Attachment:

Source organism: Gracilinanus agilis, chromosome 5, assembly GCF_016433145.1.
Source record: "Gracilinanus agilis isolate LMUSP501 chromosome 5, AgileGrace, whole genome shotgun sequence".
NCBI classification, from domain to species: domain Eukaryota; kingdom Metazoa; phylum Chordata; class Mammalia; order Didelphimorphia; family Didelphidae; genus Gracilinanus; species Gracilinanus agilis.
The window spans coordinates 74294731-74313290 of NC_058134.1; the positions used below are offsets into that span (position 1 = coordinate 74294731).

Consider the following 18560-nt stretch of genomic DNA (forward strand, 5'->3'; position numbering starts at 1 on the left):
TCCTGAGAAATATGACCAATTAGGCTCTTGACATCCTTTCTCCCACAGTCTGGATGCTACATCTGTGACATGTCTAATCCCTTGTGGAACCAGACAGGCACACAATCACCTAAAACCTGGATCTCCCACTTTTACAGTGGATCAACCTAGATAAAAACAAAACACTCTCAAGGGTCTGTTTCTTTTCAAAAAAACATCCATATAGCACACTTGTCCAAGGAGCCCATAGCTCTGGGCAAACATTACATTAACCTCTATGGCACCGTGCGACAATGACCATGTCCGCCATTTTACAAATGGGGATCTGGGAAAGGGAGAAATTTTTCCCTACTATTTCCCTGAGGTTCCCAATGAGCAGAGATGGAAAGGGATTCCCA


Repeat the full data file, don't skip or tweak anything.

Source organism: Gracilinanus agilis, chromosome 5, assembly GCF_016433145.1.
Source record: "Gracilinanus agilis isolate LMUSP501 chromosome 5, AgileGrace, whole genome shotgun sequence".
NCBI classification, from domain to species: domain Eukaryota; kingdom Metazoa; phylum Chordata; class Mammalia; order Didelphimorphia; family Didelphidae; genus Gracilinanus; species Gracilinanus agilis.
The window spans coordinates 74294731-74313290 of NC_058134.1; the positions used below are offsets into that span (position 1 = coordinate 74294731).

Consider the following 18560-nt stretch of genomic DNA (forward strand, 5'->3'; position numbering starts at 1 on the left):
TCCTGAGAAATATGACCAATTAGGCTCTTGACATCCTTTCTCCCACAGTCTGGATGCTACATCTGTGACATGTCTAATCCCTTGTGGAACCAGACAGGCACACAATCACCTAAAACCTGGATCTCCCACTTTTACAGTGGATCAACCTAGATAAAAACAAAACACTCTCAAGGGTCTGTTTCTTTTCAAAAAAACATCCATATAGCACACTTGTCCAAGGAGCCCATAGCTCTGGGCAAACATTACATTAACCTCTATGGCACCGTGCGACAATGACCATGTCCGCCATTTTACAAATGGGGATCTGGGAAAGGGAGAAATTTTTCCCTACTATTTCCCTGAGGTTCCCAATGAGCAGAGATGGAAAGGGATTCCCA